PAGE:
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Posts Tagged ‘vietri ceramic’

Fine Italian ceramics are nothing new. Dating back to the Middle Ages and beginning to flourish in the 1400s, the ceramic centers of Italy have been producing incredibly detailed ceramics for literally hundreds of years. I recently came across a little book discussing Italian and other European ceramics throughout history – Mailolica, Delft and Faïence by Giuseppe Scavizzi – and wanted to share some of its beautiful images with you. Just look at the inside of this “loving cup” from circa 1500 Faenza, used to celebrate engagements or as a gift for a beloved:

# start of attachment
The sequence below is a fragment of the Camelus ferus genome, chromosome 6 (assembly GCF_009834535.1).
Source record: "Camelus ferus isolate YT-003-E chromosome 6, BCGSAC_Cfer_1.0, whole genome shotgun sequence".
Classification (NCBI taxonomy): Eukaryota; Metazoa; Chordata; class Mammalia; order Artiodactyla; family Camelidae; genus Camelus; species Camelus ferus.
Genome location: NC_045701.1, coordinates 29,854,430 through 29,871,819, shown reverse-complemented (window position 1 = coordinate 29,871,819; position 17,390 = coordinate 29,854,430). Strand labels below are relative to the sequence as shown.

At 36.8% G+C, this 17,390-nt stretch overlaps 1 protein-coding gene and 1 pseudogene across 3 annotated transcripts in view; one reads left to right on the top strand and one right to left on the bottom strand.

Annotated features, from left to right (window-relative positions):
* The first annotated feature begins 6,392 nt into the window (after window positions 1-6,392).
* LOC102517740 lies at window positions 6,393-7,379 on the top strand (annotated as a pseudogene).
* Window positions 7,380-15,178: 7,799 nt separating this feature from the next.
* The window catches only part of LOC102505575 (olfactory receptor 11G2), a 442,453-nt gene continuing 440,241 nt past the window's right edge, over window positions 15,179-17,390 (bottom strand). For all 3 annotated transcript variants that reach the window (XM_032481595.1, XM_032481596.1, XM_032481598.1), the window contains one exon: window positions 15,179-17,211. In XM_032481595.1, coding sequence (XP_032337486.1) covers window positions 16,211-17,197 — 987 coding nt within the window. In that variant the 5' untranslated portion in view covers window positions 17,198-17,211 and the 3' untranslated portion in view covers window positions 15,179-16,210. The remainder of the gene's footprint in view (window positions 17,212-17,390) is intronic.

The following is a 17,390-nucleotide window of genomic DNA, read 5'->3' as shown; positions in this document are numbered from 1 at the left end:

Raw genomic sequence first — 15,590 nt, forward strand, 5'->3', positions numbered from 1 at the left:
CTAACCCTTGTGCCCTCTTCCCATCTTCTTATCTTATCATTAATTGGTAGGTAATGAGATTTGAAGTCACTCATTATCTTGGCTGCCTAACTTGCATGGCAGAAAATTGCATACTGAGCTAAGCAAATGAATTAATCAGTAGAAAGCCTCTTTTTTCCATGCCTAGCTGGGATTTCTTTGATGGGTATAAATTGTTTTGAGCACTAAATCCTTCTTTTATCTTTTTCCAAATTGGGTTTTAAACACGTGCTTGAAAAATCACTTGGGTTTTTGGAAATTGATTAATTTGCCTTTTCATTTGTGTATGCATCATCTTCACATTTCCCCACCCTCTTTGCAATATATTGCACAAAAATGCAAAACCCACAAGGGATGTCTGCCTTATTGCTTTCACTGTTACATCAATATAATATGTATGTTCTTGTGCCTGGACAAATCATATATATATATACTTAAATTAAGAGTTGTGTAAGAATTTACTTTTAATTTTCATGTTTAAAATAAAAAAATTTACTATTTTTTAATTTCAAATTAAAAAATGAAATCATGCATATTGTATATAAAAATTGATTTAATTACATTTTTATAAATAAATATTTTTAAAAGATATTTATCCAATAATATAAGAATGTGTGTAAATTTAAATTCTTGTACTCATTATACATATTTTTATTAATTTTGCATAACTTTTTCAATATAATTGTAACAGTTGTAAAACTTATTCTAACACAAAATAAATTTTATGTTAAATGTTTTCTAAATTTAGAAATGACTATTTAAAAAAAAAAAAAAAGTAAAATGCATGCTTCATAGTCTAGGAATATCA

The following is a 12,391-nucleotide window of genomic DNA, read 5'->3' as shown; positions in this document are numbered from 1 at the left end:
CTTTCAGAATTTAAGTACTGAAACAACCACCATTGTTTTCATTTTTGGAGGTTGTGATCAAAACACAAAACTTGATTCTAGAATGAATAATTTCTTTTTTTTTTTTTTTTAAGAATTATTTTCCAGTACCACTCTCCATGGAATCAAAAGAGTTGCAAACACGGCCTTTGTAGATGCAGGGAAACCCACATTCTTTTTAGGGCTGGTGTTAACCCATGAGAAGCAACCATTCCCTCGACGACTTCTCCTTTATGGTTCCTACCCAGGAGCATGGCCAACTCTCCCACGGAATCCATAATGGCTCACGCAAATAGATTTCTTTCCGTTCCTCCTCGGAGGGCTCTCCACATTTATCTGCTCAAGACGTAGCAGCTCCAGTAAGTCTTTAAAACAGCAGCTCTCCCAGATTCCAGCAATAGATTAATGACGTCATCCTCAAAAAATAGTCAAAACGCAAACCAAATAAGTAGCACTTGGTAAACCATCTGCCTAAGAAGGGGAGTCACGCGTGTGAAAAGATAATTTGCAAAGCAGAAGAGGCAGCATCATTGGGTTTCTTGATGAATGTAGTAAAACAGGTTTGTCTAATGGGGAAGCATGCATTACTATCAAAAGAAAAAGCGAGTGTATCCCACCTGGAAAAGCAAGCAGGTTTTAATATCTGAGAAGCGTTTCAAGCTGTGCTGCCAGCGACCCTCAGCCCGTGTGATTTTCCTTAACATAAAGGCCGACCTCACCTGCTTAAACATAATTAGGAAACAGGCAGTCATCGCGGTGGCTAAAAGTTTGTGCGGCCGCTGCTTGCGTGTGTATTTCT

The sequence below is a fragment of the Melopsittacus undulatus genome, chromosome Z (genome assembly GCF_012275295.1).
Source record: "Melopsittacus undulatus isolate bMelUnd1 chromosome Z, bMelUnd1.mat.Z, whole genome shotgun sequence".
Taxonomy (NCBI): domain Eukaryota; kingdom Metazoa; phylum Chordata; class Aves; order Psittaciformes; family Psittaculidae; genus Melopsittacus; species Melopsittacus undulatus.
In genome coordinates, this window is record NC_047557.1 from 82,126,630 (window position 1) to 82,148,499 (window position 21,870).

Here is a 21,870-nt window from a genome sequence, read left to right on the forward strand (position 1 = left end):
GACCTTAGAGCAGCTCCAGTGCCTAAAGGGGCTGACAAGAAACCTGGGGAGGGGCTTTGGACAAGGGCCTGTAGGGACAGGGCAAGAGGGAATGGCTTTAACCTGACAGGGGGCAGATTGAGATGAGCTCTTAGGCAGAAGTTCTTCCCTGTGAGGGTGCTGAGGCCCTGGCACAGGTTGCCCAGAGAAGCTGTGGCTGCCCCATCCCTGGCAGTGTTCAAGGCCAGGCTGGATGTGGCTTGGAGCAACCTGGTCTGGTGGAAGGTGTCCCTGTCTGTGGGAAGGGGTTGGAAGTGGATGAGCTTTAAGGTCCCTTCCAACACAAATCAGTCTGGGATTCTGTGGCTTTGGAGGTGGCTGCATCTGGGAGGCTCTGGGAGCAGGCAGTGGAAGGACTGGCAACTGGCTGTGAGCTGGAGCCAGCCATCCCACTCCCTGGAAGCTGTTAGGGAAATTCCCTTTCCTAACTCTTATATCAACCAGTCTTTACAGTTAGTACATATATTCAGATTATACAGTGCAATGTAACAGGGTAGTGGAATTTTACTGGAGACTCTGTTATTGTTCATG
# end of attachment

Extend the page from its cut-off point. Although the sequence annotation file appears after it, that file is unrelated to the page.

fine Italian ceramic loving cup

The detailed likeness is strikingly similar to work by Tuscia d’Arte, such as this Italian canister.

Italian canister

Another timeless piece is this plate of a solider from circa 1630:

Italian soldier plate

He looks so jaunty, reminding me of this contemporary Italian ceramic plate with a drummer at its center.

Italian ceramic plate

One of the amazing things about hand painted Italian pottery is that patterns and techniques have been passed down through generations. Artists today hand paint using the same process as those centuries ago, following traditional patterns as well as Italian utensil holderadding some contemporary touches. Historically important areas for Italian ceramics have stayed pretty constant throughout the years, many of them in the center of Italy. One is Montelupo Fiorentino, outside of Florence in Tuscany. It’s where I get the fine Italian ceramics for the Emilia Ceramics collection. In a few months I plan to travel to Italy to visit both Tuscia d’Arte and Ceramiche Bartoloni as well as some potential new artists; I can’t wait!